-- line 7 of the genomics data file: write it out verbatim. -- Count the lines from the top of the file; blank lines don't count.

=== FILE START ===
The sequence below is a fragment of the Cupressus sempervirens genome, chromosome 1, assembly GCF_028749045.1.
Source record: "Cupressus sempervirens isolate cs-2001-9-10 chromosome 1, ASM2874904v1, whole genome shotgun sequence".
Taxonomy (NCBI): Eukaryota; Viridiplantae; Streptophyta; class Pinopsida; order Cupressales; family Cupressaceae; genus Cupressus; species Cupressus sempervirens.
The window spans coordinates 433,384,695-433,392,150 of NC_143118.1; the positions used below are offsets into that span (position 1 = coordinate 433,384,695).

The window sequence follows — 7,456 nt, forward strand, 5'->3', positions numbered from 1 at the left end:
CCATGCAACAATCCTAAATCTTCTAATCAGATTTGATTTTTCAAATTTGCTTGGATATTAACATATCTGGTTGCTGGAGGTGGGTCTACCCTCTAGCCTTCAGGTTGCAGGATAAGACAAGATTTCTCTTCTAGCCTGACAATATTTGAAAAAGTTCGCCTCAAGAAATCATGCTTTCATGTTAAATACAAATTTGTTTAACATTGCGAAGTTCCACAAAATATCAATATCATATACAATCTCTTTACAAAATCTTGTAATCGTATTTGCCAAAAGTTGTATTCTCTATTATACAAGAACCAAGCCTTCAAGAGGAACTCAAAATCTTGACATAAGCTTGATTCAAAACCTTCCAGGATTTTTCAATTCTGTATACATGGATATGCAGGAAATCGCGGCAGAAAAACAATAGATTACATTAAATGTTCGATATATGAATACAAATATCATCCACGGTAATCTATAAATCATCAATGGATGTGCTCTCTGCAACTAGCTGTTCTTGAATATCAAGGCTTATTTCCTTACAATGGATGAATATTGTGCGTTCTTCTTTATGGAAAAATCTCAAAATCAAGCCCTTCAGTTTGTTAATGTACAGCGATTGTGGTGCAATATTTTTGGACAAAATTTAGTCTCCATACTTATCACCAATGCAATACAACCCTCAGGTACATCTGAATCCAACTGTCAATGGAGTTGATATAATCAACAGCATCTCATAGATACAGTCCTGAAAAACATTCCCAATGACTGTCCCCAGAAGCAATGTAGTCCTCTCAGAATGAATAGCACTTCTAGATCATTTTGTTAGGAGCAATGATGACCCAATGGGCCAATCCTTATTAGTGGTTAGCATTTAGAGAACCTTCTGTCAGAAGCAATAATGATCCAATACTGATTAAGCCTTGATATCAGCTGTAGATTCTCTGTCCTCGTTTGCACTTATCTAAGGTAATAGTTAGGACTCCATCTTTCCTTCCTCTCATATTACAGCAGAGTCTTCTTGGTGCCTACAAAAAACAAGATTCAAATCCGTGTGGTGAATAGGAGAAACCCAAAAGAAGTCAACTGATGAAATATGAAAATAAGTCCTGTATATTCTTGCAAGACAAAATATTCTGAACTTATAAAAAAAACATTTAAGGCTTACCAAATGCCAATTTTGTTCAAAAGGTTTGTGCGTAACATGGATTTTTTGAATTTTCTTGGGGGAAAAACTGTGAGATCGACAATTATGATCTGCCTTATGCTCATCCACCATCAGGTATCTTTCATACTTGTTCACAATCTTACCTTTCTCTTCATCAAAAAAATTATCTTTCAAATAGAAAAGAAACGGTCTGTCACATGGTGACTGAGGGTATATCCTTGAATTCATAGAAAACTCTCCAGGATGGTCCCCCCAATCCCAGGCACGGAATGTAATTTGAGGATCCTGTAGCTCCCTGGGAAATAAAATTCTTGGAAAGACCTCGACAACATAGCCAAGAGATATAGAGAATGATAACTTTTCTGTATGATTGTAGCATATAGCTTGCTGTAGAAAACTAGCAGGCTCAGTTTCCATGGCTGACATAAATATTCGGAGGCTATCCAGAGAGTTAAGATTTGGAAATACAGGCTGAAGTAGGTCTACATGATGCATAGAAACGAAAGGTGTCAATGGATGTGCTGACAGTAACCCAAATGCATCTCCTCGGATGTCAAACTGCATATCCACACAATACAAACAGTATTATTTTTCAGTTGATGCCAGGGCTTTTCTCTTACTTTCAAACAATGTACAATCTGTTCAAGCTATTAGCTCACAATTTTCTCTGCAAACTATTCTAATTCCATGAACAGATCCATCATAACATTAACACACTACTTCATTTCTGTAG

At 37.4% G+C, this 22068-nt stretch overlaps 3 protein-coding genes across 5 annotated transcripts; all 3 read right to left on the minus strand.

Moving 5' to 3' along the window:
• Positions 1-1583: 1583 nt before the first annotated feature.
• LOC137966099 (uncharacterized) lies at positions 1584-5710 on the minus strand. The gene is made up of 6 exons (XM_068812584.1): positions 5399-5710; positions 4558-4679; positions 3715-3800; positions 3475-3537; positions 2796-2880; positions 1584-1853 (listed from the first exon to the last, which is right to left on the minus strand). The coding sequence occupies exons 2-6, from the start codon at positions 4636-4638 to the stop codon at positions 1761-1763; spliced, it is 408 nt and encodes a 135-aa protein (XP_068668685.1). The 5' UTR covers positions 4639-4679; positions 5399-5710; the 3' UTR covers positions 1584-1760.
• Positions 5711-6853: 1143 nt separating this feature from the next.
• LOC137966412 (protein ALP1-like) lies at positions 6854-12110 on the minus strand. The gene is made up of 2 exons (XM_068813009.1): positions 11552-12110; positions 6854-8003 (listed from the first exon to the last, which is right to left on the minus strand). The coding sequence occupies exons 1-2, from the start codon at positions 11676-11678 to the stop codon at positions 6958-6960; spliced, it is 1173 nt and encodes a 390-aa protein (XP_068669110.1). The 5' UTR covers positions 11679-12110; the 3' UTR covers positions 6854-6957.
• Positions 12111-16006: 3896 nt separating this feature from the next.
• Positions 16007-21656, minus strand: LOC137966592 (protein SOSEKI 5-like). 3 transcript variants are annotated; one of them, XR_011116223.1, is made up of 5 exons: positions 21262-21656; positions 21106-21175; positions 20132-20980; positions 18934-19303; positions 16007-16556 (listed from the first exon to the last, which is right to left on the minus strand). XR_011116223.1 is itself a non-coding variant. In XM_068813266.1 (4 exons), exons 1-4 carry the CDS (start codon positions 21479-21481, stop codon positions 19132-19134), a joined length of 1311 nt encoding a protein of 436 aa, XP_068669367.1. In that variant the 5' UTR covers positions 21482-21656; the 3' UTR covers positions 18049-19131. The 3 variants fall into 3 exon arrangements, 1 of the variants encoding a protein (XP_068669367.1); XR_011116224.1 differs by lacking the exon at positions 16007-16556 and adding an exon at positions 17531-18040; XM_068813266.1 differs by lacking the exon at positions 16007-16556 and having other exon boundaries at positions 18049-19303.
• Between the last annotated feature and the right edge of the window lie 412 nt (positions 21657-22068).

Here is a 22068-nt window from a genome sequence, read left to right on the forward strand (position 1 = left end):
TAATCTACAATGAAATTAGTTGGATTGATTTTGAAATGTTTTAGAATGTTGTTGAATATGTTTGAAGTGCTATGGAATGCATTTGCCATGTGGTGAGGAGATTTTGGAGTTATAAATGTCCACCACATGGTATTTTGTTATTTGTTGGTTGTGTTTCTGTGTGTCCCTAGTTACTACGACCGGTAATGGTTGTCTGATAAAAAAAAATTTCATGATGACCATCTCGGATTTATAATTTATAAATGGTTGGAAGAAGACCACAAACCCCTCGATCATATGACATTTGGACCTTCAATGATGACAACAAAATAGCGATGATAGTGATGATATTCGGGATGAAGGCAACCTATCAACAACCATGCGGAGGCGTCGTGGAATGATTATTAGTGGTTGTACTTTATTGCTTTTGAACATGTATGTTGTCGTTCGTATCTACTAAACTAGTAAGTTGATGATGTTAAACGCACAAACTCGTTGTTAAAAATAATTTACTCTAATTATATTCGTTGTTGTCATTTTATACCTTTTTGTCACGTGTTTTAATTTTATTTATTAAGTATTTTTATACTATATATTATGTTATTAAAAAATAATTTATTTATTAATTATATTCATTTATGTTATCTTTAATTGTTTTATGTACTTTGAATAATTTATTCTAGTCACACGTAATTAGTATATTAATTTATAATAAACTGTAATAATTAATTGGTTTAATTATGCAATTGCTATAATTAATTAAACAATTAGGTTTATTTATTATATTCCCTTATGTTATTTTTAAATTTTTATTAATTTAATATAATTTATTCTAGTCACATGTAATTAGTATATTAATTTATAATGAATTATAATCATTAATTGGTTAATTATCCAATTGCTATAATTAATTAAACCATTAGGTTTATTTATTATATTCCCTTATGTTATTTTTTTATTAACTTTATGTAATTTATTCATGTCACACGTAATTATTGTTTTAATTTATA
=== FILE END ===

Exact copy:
At 37.4% G+C, this 22068-nt stretch overlaps 3 protein-coding genes across 5 annotated transcripts; all 3 read right to left on the minus strand.